Tuesday, May 21, 2024

Government Launches Sustainable Agriculture Financing Facility to Boost Farming

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The Zambian government has introduced the Sustainable Agriculture Financing Facility credit window, marking the beginning of the registration process at district agriculture coordinators’ offices. This initiative, designed to support and promote sustainable agriculture practices, aims to provide accessible loans to farmers.

Agriculture Minister, Reuben Mtolo, revealed that these loans will be made available through banks at a competitive interest rate of 12 percent. The minister emphasized that all beneficiaries will be required to enter bonding agreements, committing to selling their produce to the Food Reserve Agency (FRA). This commitment serves as a market facilitation strategy, ensuring food security for the nation.

During a ministerial statement presented to the National Assembly, Minister Mtolo clarified that the loans would be provided in the form of farming inputs. This targeted approach aims to benefit those farmers who are not covered under the Farmer Input Support Program (FISP), allowing them to access essential resources for agricultural production.

It is important to note that the Sustainable Agriculture Financing Facility will not distribute cash to farmers. Instead, the focus is on providing the necessary inputs and support to enhance agricultural productivity and food security in the country.

The launch of this credit window is a significant step in advancing sustainable agriculture in Zambia, offering financial support to farmers and reinforcing the nation’s commitment to food self-sufficiency and economic growth. This initiative holds the potential to improve the livelihoods of many smallholder farmers across the country.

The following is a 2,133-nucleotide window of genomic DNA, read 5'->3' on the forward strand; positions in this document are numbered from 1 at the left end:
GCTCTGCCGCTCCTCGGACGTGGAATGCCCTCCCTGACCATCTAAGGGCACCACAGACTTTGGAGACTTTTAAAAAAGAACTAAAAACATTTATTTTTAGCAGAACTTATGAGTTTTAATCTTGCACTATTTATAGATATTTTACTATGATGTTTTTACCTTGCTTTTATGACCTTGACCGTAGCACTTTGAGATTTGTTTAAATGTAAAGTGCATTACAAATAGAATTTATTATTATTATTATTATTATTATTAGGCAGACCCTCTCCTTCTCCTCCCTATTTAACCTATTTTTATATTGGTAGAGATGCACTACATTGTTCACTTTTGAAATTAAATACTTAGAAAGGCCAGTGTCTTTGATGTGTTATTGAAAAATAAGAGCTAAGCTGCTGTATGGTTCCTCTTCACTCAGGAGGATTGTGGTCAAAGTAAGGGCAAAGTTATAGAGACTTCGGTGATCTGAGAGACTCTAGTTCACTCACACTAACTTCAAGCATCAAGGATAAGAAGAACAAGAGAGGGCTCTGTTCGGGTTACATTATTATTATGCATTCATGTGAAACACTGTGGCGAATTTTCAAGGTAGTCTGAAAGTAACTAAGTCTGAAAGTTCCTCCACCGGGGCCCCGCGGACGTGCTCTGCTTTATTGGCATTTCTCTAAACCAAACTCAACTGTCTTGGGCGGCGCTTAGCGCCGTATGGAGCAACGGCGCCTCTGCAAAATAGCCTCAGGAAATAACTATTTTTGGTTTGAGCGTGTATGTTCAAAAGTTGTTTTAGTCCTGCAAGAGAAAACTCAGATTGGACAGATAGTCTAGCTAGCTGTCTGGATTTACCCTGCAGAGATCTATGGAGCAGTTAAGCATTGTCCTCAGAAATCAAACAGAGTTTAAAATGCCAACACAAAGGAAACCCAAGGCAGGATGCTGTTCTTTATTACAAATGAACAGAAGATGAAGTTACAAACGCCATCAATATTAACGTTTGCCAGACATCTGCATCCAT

8 COMMENTS

  1. Instead of lending money why not just improve on FISP like including a recovery system.
    Many peasant farmers don’t have collateral to qualify them for loans.

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  2. Make sure there is an accountable system to ensure that the farming equipment and inputs provided to these farmers are not sold for cash. Currently a number of FISP beneficiaries sell the fertilisers and seeds they get from FISP for cash. Most serious farmers who are not FISP beneficiaries buy the fertilisers and seeds from some of these FISP beneficiaries who need immediate cash. It is not enough to use terms such as sustainable without a serious analysis of what challenges rural farmers face on the ground. The idea to give loans in the form of equipment and inputs sounds good especially if this could include possibilities for increasing irrigated farming. Providing inputs to farmers depending on unreliable rainfed farming risks putting money in the drain.

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  3. Perhaps a more balanced loan approach would be to provide the loans in two forms- cash form and inputs/equipment form. This may reduce the number of farmers who will have an incentive to sell the inputs/equipment for much needed cash.

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  4. The response is likely to be poor because a well planned program can’t be launched right at the beginning of the planting season. How do farmers plan? Many of those that might access these loans will do it because there’s no alternative. They have no time to study the terms or the consequences. Is this what he meant when he said he’ll be methodical? My foot!

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